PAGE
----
The Experienced Palate

I admit it…

I used to drink Blue Nun. For those of you that DON’T know what that is, it’s a cheap, massively produced German sweet wine that gained a great deal of popularity in the mid 1970’s-mid 1980’s.  It costs about ten or eleven bucks on the shelf.  And here’s a funny story that just made me laugh, because for all you Gen Xers out there…you’ll get it! (And I hope you laugh maybe just a tiny bit, because I sure did!) 🙂

I’ve always said, “drink what you like”, and I stick to that. However, it doesn’t mean I don’t cringe (just a little) on the inside when I hear about those that drink (& truly enjoy) the Blue Nun, Yellowtail, Little Penguin, Copper Moon, Barefoot wines. Yes, you know exactly what I’m talking about because you’ve tried at least ONE of these that I’ve mentioned haven’t you?! And you know what? That’s ok, because you can’t enjoy the good stuff, without having had the mass-produced, everything-thrown-in-it-wines first.  And after you try the good stuff, it’s hard to go back.  It really is hard to enjoy that Barefoot Cabernet Sauvignon that your host is serving you when you’ve had the Chateau Margaux.

Well…ok….that’s a little extreme, but I’m trying to make a point.  Moving up the scale from the $15 Barefoot Cab to the $1500 Chateau Margaux….well, that may take a long time, if ever!  And I’m not saying it takes a $1500 bottle of wine to get an experienced palate either.  But, when you tend to pay a little bit more for your wine, it should have more quality to it also.

After the Blue Nun, I gradually moved up the scale to trying different varietals of white, and then branching out into the world of red wine.  I quickly discovered I liked the drinkable Australian Shiraz’s and the Argentinian Malbecs.  The French and Italians just plain intimidated me.  Enter school, and my class tasting group.  It was through these regular weekly and monthly tastings, that I was able to try new and different wines, and find out that there really is a big world of wine out there!  I got brave, and started trying more French and Italian wines.  And the funny thing is, once I understood more about these wines, how they were made, and what varietals were used, it not only opened my mind, but my palate as well.  I love trying new wines, and when I find one I like, it’s usually one of the more expensive ones, because it’s balanced.  The alcohol is not overwhelming, or the tannins aren’t just grippy, or the acidity is not making my lips into fish lips! They are all working together in perfect harmony, giving me that enjoyable wine that I can enjoy in my glass again, and again and again.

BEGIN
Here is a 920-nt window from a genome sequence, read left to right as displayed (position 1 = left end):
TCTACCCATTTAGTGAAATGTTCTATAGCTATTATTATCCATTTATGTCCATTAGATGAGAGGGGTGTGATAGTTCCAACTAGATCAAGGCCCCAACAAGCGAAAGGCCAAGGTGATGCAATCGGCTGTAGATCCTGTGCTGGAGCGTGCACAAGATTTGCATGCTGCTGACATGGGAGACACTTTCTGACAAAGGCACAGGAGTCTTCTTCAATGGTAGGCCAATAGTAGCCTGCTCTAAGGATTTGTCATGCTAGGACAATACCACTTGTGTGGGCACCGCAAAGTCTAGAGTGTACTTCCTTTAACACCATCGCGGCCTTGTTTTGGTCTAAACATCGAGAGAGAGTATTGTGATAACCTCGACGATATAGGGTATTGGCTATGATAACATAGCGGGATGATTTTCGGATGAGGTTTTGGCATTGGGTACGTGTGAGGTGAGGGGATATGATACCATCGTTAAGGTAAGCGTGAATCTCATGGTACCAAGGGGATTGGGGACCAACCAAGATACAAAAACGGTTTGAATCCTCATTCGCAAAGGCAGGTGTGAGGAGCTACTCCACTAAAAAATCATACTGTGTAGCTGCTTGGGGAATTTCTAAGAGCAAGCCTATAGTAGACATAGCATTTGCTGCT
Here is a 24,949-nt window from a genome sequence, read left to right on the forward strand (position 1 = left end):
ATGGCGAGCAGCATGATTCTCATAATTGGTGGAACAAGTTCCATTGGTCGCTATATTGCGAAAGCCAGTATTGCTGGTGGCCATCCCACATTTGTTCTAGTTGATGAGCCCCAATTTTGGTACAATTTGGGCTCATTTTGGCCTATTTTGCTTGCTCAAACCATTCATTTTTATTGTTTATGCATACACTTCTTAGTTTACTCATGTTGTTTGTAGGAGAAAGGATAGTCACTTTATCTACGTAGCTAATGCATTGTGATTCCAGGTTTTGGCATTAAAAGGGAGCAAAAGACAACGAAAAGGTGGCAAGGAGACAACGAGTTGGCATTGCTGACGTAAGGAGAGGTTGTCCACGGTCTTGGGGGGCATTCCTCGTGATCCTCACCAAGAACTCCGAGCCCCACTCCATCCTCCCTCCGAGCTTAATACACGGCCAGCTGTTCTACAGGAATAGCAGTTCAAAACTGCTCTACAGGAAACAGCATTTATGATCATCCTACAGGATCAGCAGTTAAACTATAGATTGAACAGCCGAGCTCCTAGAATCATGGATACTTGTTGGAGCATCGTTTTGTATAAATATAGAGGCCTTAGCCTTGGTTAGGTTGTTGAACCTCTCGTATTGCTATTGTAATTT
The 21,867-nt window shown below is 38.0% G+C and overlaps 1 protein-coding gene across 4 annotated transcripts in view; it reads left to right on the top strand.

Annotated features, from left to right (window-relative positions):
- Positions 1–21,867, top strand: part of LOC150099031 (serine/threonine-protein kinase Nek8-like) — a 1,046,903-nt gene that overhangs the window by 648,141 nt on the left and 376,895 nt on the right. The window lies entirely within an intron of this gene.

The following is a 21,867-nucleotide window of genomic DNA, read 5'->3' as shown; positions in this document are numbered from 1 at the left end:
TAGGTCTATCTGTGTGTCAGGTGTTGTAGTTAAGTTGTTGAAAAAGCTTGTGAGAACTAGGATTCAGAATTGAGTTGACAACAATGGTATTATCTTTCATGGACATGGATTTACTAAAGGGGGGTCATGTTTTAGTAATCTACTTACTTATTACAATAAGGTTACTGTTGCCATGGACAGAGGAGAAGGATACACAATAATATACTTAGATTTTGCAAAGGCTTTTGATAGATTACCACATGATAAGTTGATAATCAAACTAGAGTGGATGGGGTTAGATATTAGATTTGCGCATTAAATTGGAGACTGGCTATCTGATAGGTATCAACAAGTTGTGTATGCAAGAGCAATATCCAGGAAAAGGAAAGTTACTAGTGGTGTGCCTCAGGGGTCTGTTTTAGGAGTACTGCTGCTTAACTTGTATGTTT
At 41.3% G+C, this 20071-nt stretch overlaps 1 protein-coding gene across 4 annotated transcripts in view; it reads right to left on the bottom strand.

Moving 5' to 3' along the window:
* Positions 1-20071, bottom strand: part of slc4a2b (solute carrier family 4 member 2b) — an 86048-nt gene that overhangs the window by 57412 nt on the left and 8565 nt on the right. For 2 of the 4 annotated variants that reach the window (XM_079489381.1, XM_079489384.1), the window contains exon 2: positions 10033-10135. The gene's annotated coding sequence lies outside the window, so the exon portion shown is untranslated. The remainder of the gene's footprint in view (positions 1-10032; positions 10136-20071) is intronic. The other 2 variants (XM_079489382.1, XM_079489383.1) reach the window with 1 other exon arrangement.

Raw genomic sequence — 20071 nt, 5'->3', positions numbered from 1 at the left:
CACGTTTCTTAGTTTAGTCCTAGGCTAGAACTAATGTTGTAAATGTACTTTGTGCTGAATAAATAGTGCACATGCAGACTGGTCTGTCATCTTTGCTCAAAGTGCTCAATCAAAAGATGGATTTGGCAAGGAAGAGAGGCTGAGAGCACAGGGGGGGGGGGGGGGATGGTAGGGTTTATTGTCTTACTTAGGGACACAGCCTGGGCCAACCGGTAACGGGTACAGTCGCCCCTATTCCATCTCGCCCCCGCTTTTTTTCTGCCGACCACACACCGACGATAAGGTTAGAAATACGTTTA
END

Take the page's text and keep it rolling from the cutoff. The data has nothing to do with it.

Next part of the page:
So here’s some alternative recommendations to those “jug” wines I’ve mentioned above:

Instead of Blue Nun…try the Kruger-Rumpf Kabinett Riesling. This off dry German from the Rheinhessen will knock your socks off with its fresh flavours of peaches, mangoes and bright, mouth-watering acidity. Take it home for about $23 on the shelf.


Instead of Copper Moon Merlot…try the Tinhorn Creek Merlot.  An easy-going Merlot that is not spectacular, but I guarantee you’ll notice the difference from the Copper Moon!  And if you go to Costco, you can usually find it on the shelf for about $18.


Instead of Yellowtail Chardonnay, try Kenneth Volk Chardonnay.  This is called the Jaybird, because it is not aged in oak, but because it is aged on the lees, it has the creaminess that a good Chardonnay imparts.  Some nice butterscotch and caramel flavours.  It is on the shelf for $28.50.

2011 Chardonnay Jaybird, Santa Maria Valley

Instead of Barefoot Cabernet Sauvignon, try Honig Cabernet.  This gem of a bottle will cost you a little more…like $56, but well worth the money, as this one will not only taste good now, but will age nicely as well.  Well rounded wine with lots of Cassis, some cigar box and peppers.  Save your pennies for this one!  It’s beautiful!


Instead of Little Penguin Shiraz… try Blackbilly Shiraz.  Really, a nice, decent Shiraz from Australia.  Not all that front jamminess, but really structured and balanced with the black fruits and black pepper.  High in alcohol, but it balances nicely with the smooth tannins and hint of acidity.  A great choice on the shelf for $30.


So go brave, take a few chances!  Maybe “up the ante” a little bit.  Trust me…it will be well worth it!

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3 Responses to The Experienced Palate

  1. Veronica says:

    A fantastic post! So helpful and educational and all the while you get someone not so hung up on wine to want to try something new!!
    Thank you for sharing!!

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